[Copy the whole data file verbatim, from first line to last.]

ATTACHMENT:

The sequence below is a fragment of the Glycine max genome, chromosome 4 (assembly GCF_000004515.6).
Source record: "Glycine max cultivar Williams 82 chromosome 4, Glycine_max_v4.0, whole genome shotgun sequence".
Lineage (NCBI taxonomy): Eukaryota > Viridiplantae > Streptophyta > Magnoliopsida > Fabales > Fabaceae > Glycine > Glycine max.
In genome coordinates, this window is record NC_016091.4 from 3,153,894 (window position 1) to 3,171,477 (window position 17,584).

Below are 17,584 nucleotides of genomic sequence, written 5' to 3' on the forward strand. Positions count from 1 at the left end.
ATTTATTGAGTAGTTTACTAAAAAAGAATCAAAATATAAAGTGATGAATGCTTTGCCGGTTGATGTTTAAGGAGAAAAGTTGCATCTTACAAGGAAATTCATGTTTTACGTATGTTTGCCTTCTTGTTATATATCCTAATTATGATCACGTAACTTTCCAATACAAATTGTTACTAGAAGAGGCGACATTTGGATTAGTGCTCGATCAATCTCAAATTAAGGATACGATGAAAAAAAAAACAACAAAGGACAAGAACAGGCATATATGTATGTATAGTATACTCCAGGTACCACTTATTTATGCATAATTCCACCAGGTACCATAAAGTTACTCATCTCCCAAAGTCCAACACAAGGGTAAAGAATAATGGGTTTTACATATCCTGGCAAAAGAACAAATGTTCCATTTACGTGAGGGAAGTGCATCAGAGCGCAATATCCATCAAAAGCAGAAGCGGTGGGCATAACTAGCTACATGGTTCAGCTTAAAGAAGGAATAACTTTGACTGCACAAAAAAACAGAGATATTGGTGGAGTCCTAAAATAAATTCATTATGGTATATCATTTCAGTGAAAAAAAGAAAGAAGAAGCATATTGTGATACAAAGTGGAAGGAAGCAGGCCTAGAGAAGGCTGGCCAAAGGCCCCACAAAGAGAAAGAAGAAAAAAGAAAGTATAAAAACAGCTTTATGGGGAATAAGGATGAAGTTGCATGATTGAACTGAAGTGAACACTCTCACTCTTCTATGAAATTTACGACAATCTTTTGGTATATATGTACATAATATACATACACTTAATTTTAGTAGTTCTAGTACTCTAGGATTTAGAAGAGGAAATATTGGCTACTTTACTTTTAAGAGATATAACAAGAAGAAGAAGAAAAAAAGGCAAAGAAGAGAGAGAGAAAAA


The sequence below is a fragment of the Glycine max genome, chromosome 4 (assembly GCF_000004515.6).
Source record: "Glycine max cultivar Williams 82 chromosome 4, Glycine_max_v4.0, whole genome shotgun sequence".
Lineage (NCBI taxonomy): Eukaryota > Viridiplantae > Streptophyta > Magnoliopsida > Fabales > Fabaceae > Glycine > Glycine max.
In genome coordinates, this window is record NC_016091.4 from 3,153,894 (window position 1) to 3,171,477 (window position 17,584).

Below are 17,584 nucleotides of genomic sequence, written 5' to 3' on the forward strand. Positions count from 1 at the left end.
ATTTATTGAGTAGTTTACTAAAAAAGAATCAAAATATAAAGTGATGAATGCTTTGCCGGTTGATGTTTAAGGAGAAAAGTTGCATCTTACAAGGAAATTCATGTTTTACGTATGTTTGCCTTCTTGTTATATATCCTAATTATGATCACGTAACTTTCCAATACAAATTGTTACTAGAAGAGGCGACATTTGGATTAGTGCTCGATCAATCTCAAATTAAGGATACGATGAAAAAAAAAACAACAAAGGACAAGAACAGGCATATATGTATGTATAGTATACTCCAGGTACCACTTATTTATGCATAATTCCACCAGGTACCATAAAGTTACTCATCTCCCAAAGTCCAACACAAGGGTAAAGAATAATGGGTTTTACATATCCTGGCAAAAGAACAAATGTTCCATTTACGTGAGGGAAGTGCATCAGAGCGCAATATCCATCAAAAGCAGAAGCGGTGGGCATAACTAGCTACATGGTTCAGCTTAAAGAAGGAATAACTTTGACTGCACAAAAAAACAGAGATATTGGTGGAGTCCTAAAATAAATTCATTATGGTATATCATTTCAGTGAAAAAAAGAAAGAAGAAGCATATTGTGATACAAAGTGGAAGGAAGCAGGCCTAGAGAAGGCTGGCCAAAGGCCCCACAAAGAGAAAGAAGAAAAAAGAAAGTATAAAAACAGCTTTATGGGGAATAAGGATGAAGTTGCATGATTGAACTGAAGTGAACACTCTCACTCTTCTATGAAATTTACGACAATCTTTTGGTATATATGTACATAATATACATACACTTAATTTTAGTAGTTCTAGTACTCTAGGATTTAGAAGAGGAAATATTGGCTACTTTACTTTTAAGAGATATAACAAGAAGAAGAAGAAAAAAAGGCAAAGAAGAGAGAGAGAAAAA